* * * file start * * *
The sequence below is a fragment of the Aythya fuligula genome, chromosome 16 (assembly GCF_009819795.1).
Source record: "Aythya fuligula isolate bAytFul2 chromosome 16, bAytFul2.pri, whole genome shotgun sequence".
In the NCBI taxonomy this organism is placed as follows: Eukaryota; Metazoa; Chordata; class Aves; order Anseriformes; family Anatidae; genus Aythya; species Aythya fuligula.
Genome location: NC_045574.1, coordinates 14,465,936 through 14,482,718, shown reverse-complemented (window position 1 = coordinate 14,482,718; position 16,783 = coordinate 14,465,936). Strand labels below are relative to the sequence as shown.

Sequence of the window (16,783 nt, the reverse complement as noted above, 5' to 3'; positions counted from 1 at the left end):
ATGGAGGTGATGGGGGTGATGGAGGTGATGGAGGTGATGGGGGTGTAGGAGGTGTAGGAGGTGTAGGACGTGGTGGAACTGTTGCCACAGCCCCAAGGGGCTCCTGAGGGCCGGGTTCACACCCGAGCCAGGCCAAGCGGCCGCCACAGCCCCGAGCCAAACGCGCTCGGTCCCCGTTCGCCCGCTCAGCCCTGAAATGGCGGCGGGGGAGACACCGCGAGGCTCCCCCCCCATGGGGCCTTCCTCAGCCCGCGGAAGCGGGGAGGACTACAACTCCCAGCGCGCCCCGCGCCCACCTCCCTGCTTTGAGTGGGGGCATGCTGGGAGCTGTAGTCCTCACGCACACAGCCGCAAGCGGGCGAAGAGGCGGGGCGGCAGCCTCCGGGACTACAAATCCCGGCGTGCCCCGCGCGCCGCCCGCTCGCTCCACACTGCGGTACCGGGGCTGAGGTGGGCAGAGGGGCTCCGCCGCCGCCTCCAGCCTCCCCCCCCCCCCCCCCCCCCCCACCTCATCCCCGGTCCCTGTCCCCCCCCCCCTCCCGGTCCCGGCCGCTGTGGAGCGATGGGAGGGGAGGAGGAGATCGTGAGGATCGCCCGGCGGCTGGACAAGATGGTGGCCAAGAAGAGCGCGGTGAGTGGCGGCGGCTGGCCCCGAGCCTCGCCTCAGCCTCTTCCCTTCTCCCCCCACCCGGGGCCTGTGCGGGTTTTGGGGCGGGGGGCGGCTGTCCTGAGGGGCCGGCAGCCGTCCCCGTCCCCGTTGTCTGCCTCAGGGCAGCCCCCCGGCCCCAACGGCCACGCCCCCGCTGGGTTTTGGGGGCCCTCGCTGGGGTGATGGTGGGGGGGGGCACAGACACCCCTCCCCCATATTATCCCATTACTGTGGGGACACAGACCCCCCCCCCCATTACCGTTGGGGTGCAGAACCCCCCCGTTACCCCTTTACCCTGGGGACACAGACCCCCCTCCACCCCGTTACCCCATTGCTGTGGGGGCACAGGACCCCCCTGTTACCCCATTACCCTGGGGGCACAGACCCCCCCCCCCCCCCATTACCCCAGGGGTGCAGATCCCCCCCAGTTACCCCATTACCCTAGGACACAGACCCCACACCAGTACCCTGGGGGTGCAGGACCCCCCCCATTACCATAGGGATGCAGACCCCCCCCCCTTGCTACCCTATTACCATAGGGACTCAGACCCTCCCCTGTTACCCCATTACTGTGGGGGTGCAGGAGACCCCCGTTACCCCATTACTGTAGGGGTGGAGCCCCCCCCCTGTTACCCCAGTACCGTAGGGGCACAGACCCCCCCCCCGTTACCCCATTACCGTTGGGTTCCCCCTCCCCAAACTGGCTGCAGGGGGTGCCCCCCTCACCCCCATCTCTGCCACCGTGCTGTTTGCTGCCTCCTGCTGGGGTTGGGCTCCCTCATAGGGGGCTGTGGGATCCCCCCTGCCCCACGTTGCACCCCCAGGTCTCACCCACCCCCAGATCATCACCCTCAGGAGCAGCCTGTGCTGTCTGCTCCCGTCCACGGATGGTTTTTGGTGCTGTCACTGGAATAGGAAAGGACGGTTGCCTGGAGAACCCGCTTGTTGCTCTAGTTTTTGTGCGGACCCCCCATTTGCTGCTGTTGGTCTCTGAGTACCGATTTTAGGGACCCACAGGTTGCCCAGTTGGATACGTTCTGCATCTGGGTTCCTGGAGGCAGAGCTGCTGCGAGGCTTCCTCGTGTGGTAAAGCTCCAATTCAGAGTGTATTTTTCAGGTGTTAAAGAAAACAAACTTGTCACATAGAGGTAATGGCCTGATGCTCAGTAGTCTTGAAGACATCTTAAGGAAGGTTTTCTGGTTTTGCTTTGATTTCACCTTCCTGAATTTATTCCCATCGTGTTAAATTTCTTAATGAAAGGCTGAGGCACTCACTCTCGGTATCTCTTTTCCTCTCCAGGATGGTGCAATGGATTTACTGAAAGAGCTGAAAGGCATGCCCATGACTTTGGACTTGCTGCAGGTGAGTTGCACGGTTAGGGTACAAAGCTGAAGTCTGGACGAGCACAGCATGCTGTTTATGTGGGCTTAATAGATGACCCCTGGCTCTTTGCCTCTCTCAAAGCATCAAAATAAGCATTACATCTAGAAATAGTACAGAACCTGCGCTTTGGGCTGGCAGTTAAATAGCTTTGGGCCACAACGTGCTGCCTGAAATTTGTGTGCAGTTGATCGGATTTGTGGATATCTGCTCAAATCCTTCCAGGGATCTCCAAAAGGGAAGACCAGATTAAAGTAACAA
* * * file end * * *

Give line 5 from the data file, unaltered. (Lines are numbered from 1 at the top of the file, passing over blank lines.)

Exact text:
Sequence of the window (16,783 nt, the reverse complement as noted above, 5' to 3'; positions counted from 1 at the left end):